Questions and Answers: Crazy Horse Dreams and The Only Traffic Signal on the Reservation Doesn’t Flash Red Anymore
1. What is the significance of the comparison between Crazy Horse and Victor?
2. What fears finally separate Victor from the girl at the powwow, and what do they suggest about his development as a character?
3. How does Alexie reclaim basketball for Native Americans in “The Only Traffic Signal on the Reservation Doesn’t Flash Red Anymore,” and what is the impact of this claim on the storyline?
4. Why is it so difficult to believe in heroes on the Reservation?
5. What is the mood of the final scene, and what does it suggest about “The Only Traffic Signal on the Reservation Doesn’t Flash Red Anymore”?
1. Victor wants to be brave and fearless like Crazy Horse, the epitome of the Indian war hero. Yet he finally cannot “play” the warrior and fight for the girl he meets, as the end of the story makes clear.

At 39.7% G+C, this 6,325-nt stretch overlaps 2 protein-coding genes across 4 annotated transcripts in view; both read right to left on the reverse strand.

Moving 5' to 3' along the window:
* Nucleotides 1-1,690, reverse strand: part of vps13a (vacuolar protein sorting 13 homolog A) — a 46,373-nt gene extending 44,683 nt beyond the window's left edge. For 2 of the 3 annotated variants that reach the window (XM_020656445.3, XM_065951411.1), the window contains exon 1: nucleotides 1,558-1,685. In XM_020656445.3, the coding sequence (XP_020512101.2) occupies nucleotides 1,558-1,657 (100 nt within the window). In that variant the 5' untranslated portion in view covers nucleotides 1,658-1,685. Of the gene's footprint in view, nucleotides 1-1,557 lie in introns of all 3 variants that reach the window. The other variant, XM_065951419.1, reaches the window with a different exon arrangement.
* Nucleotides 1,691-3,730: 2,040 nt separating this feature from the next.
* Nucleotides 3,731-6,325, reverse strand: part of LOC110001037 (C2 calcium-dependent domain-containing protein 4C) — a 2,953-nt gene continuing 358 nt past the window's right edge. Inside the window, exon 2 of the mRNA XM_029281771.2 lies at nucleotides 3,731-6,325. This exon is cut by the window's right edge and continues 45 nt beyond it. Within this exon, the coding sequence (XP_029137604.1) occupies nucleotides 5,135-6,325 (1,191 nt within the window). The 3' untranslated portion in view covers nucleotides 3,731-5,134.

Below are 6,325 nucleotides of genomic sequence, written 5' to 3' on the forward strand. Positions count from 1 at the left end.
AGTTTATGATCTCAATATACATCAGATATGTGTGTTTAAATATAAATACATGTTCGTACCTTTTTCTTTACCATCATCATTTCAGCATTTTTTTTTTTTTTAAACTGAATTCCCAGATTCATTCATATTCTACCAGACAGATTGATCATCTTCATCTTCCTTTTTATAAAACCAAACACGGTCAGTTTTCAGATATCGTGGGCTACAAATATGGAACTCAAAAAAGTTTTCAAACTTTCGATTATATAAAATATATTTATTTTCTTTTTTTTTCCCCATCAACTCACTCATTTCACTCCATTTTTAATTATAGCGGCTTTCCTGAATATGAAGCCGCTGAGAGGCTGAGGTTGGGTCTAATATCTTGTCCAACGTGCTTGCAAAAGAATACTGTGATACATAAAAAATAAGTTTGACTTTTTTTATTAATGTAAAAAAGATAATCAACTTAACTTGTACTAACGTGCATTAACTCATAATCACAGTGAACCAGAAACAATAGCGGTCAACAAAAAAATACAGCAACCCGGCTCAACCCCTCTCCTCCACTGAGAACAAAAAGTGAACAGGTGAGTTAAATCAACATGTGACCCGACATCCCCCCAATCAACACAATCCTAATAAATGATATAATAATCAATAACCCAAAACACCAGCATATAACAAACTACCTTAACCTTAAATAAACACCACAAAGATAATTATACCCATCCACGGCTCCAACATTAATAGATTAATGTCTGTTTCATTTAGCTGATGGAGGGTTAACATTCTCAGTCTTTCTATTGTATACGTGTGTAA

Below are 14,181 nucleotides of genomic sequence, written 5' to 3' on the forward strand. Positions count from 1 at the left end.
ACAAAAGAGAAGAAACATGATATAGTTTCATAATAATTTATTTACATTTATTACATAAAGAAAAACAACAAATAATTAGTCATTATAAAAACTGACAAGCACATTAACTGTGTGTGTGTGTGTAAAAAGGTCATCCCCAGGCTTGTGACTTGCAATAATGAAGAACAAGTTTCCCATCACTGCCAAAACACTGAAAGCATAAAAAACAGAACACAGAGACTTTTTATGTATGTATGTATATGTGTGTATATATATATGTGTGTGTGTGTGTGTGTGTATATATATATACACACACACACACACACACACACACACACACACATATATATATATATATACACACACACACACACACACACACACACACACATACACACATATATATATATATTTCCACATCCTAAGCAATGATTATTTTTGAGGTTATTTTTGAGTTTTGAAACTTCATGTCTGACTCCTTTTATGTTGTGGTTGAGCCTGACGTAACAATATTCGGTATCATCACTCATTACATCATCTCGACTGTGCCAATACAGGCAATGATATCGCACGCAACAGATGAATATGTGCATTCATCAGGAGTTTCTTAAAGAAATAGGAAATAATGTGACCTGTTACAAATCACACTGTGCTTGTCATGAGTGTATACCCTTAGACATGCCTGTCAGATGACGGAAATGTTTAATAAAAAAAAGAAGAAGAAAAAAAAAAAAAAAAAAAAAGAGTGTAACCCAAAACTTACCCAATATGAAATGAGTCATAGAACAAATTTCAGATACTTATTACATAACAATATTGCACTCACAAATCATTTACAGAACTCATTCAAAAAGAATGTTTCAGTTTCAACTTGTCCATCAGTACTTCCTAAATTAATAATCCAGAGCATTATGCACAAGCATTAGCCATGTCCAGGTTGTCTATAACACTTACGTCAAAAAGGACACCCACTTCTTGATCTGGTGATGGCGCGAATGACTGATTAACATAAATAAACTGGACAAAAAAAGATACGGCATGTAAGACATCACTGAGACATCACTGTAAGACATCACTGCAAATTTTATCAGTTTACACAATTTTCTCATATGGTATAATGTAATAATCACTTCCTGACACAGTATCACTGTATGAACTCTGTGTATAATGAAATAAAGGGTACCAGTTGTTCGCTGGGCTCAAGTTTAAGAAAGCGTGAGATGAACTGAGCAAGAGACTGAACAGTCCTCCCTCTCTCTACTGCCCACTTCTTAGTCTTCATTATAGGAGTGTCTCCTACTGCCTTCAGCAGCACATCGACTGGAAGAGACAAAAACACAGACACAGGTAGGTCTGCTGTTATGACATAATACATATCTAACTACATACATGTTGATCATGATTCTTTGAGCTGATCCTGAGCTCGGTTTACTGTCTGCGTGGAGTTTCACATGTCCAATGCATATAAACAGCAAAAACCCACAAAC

2. Victor fears that he cannot provide a future that suits her; she is a girl of the suburbs, while he is a boy of the Reservation. He still fears that the poverty and hardship of his childhood will be repeated in his own adult life.
3. Alexie suggests that basketball heroes emerged in Native American culture long before whites “invented” the sport. He ultimately attempts to reclaim not only the sport, but also its heroes, for the characters in this story.
4. The racism that American Indians face in white culture leaves them with few heroes or other reasons to hope. Alexie makes the interesting suggestion that “small,” seemingly insignificant, daily experiences of racism offer the most difficult obstacles to either becoming or believing in a hero.
5. The story ends on a hopeful note, as Victor and Adrian toss a coffee cup into the air and the sun rises on a new day. This “happy ending” suggests that their willingness to believe in a new hero will be worth the possible cost of disappointment.